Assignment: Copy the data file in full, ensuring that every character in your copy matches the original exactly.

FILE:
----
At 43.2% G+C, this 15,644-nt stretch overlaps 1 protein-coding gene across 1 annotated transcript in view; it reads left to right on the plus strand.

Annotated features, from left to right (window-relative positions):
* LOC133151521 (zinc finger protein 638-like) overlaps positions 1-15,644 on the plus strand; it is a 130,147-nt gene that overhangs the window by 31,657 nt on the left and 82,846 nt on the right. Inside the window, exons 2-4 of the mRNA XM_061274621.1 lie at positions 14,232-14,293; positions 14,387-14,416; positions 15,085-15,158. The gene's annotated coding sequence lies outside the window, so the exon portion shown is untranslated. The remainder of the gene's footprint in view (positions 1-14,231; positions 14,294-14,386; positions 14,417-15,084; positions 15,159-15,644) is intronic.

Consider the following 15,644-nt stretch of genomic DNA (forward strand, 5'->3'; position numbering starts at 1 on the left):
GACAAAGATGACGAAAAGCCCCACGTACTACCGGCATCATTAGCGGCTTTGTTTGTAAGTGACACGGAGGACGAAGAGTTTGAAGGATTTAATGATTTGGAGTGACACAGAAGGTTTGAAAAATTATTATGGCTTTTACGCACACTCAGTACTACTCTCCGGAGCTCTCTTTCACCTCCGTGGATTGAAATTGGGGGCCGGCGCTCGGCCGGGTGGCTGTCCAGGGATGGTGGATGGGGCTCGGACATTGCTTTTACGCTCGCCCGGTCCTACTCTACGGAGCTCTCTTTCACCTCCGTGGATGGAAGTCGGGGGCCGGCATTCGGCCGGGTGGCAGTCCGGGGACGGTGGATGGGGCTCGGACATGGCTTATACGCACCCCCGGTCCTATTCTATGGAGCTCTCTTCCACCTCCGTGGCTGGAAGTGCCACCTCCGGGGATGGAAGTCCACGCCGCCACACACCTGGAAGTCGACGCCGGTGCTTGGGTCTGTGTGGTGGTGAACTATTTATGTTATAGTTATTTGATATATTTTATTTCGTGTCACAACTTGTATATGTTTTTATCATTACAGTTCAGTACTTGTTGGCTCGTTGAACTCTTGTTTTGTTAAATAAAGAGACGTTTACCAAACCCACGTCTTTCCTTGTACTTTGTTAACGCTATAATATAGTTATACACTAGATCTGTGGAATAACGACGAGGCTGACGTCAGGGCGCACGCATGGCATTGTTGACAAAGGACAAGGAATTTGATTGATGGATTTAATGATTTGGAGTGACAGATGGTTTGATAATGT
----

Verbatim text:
At 43.2% G+C, this 15,644-nt stretch overlaps 1 protein-coding gene across 1 annotated transcript in view; it reads left to right on the plus strand.

Annotated features, from left to right (window-relative positions):
* LOC133151521 (zinc finger protein 638-like) overlaps positions 1-15,644 on the plus strand; it is a 130,147-nt gene that overhangs the window by 31,657 nt on the left and 82,846 nt on the right. Inside the window, exons 2-4 of the mRNA XM_061274621.1 lie at positions 14,232-14,293; positions 14,387-14,416; positions 15,085-15,158. The gene's annotated coding sequence lies outside the window, so the exon portion shown is untranslated. The remainder of the gene's footprint in view (positions 1-14,231; positions 14,294-14,386; positions 14,417-15,084; positions 15,159-15,644) is intronic.

Consider the following 15,644-nt stretch of genomic DNA (forward strand, 5'->3'; position numbering starts at 1 on the left):
GACAAAGATGACGAAAAGCCCCACGTACTACCGGCATCATTAGCGGCTTTGTTTGTAAGTGACACGGAGGACGAAGAGTTTGAAGGATTTAATGATTTGGAGTGACACAGAAGGTTTGAAAAATTATTATGGCTTTTACGCACACTCAGTACTACTCTCCGGAGCTCTCTTTCACCTCCGTGGATTGAAATTGGGGGCCGGCGCTCGGCCGGGTGGCTGTCCAGGGATGGTGGATGGGGCTCGGACATTGCTTTTACGCTCGCCCGGTCCTACTCTACGGAGCTCTCTTTCACCTCCGTGGATGGAAGTCGGGGGCCGGCATTCGGCCGGGTGGCAGTCCGGGGACGGTGGATGGGGCTCGGACATGGCTTATACGCACCCCCGGTCCTATTCTATGGAGCTCTCTTCCACCTCCGTGGCTGGAAGTGCCACCTCCGGGGATGGAAGTCCACGCCGCCACACACCTGGAAGTCGACGCCGGTGCTTGGGTCTGTGTGGTGGTGAACTATTTATGTTATAGTTATTTGATATATTTTATTTCGTGTCACAACTTGTATATGTTTTTATCATTACAGTTCAGTACTTGTTGGCTCGTTGAACTCTTGTTTTGTTAAATAAAGAGACGTTTACCAAACCCACGTCTTTCCTTGTACTTTGTTAACGCTATAATATAGTTATACACTAGATCTGTGGAATAACGACGAGGCTGACGTCAGGGCGCACGCATGGCATTGTTGACAAAGGACAAGGAATTTGATTGATGGATTTAATGATTTGGAGTGACAGATGGTTTGATAATGT